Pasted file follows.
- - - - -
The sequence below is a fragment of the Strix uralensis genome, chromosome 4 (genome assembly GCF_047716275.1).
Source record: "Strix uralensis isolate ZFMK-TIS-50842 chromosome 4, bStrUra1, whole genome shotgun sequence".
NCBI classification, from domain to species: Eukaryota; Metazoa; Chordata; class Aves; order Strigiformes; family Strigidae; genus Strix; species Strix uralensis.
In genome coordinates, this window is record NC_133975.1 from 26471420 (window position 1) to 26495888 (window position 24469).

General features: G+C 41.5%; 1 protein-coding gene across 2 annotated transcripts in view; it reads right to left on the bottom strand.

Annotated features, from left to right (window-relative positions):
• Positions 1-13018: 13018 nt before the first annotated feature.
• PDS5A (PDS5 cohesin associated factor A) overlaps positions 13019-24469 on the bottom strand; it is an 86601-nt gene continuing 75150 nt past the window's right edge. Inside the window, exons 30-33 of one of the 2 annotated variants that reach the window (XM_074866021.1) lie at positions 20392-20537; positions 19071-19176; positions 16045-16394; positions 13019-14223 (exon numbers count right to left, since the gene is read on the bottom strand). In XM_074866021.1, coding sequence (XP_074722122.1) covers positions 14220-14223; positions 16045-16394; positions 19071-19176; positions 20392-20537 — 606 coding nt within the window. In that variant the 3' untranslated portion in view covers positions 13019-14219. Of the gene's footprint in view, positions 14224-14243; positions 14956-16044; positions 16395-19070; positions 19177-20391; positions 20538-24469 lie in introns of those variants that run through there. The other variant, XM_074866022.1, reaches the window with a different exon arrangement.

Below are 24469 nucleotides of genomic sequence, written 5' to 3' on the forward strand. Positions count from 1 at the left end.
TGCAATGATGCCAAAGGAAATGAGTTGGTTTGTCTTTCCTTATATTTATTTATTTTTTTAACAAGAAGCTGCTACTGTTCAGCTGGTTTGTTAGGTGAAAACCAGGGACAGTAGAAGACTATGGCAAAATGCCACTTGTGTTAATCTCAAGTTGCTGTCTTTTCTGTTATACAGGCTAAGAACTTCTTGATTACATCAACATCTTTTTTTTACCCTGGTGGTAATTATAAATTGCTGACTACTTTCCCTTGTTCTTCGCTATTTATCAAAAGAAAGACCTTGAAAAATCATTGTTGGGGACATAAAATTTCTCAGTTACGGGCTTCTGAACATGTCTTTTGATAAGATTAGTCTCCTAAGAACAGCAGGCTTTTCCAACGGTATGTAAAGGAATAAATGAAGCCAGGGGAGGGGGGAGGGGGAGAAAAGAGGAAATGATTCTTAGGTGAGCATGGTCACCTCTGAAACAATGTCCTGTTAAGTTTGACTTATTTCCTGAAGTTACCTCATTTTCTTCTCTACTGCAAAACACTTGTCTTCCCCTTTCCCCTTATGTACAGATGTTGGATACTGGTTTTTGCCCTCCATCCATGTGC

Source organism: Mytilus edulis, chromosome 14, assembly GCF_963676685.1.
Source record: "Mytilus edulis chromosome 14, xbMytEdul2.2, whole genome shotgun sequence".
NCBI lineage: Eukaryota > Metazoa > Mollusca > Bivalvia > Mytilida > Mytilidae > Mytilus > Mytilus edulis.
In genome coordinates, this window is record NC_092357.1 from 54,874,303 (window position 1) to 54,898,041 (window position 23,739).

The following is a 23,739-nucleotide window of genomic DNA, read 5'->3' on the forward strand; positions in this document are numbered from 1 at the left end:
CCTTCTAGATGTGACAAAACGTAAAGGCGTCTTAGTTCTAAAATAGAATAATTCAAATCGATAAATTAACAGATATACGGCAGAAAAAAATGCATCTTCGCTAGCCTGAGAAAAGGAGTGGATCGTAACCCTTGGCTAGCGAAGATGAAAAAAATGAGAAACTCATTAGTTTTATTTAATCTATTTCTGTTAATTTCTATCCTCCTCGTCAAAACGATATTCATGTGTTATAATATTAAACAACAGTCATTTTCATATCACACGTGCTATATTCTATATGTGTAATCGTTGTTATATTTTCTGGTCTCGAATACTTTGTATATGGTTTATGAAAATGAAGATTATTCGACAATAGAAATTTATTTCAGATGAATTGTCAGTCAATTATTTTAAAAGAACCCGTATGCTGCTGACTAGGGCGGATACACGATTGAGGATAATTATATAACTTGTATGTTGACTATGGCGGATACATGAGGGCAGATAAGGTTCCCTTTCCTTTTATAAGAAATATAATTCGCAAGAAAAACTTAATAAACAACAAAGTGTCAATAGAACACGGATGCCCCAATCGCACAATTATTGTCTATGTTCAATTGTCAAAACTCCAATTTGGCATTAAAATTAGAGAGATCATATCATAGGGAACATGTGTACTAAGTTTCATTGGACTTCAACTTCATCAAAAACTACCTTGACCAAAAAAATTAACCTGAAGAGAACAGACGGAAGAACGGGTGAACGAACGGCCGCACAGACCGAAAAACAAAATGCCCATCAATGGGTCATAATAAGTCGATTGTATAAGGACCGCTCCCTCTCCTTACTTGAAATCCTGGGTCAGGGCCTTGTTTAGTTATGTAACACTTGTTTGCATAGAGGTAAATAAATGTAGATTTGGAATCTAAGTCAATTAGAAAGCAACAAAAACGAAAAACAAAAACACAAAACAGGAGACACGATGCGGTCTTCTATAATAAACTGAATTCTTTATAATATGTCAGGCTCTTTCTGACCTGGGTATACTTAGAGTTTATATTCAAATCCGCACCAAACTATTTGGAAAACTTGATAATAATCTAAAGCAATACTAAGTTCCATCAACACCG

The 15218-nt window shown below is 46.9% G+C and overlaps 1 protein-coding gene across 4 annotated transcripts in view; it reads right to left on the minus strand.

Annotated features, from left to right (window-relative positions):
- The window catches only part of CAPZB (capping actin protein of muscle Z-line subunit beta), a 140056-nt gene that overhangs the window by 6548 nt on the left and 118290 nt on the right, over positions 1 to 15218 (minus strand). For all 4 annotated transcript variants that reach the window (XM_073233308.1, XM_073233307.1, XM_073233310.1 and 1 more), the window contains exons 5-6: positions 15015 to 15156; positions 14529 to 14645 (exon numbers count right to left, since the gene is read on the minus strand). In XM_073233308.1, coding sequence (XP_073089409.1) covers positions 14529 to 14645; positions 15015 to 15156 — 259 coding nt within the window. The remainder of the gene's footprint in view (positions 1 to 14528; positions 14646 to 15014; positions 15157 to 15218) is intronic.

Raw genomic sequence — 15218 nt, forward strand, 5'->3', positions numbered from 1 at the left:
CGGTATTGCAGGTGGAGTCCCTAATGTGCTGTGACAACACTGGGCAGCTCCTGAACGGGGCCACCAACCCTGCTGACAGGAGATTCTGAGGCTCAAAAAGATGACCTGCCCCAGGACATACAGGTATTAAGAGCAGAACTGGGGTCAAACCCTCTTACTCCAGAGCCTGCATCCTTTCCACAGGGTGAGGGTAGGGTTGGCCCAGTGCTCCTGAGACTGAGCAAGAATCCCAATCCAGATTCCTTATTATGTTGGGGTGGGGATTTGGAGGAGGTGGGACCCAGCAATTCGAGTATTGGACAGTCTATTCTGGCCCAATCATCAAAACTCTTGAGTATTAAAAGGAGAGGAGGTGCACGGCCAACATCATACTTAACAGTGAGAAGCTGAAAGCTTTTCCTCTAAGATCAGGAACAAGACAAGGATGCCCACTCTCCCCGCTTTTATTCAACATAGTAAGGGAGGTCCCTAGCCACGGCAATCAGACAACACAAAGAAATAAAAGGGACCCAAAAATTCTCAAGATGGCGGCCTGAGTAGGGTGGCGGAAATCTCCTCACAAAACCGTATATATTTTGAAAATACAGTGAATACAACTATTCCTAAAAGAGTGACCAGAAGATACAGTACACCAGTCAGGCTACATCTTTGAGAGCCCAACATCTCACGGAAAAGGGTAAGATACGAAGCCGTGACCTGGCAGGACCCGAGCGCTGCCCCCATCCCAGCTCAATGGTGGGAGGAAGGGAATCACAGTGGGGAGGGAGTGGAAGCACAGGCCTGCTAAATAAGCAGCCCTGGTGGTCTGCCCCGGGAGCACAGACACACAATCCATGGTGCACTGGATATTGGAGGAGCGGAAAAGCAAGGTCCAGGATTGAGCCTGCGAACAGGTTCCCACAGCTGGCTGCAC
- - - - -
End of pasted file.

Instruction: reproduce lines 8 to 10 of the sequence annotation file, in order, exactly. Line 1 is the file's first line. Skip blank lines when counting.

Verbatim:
• PDS5A (PDS5 cohesin associated factor A) overlaps positions 13019-24469 on the bottom strand; it is an 86601-nt gene continuing 75150 nt past the window's right edge. Inside the window, exons 30-33 of one of the 2 annotated variants that reach the window (XM_074866021.1) lie at positions 20392-20537; positions 19071-19176; positions 16045-16394; positions 13019-14223 (exon numbers count right to left, since the gene is read on the bottom strand). In XM_074866021.1, coding sequence (XP_074722122.1) covers positions 14220-14223; positions 16045-16394; positions 19071-19176; positions 20392-20537 — 606 coding nt within the window. In that variant the 3' untranslated portion in view covers positions 13019-14219. Of the gene's footprint in view, positions 14224-14243; positions 14956-16044; positions 16395-19070; positions 19177-20391; positions 20538-24469 lie in introns of those variants that run through there. The other variant, XM_074866022.1, reaches the window with a different exon arrangement.

Below are 24469 nucleotides of genomic sequence, written 5' to 3' on the forward strand. Positions count from 1 at the left end.
TGCAATGATGCCAAAGGAAATGAGTTGGTTTGTCTTTCCTTATATTTATTTATTTTTTTAACAAGAAGCTGCTACTGTTCAGCTGGTTTGTTAGGTGAAAACCAGGGACAGTAGAAGACTATGGCAAAATGCCACTTGTGTTAATCTCAAGTTGCTGTCTTTTCTGTTATACAGGCTAAGAACTTCTTGATTACATCAACATCTTTTTTTTACCCTGGTGGTAATTATAAATTGCTGACTACTTTCCCTTGTTCTTCGCTATTTATCAAAAGAAAGACCTTGAAAAATCATTGTTGGGGACATAAAATTTCTCAGTTACGGGCTTCTGAACATGTCTTTTGATAAGATTAGTCTCCTAAGAACAGCAGGCTTTTCCAACGGTATGTAAAGGAATAAATGAAGCCAGGGGAGGGGGGAGGGGGAGAAAAGAGGAAATGATTCTTAGGTGAGCATGGTCACCTCTGAAACAATGTCCTGTTAAGTTTGACTTATTTCCTGAAGTTACCTCATTTTCTTCTCTACTGCAAAACACTTGTCTTCCCCTTTCCCCTTATGTACAGATGTTGGATACTGGTTTTTGCCCTCCATCCATGTGC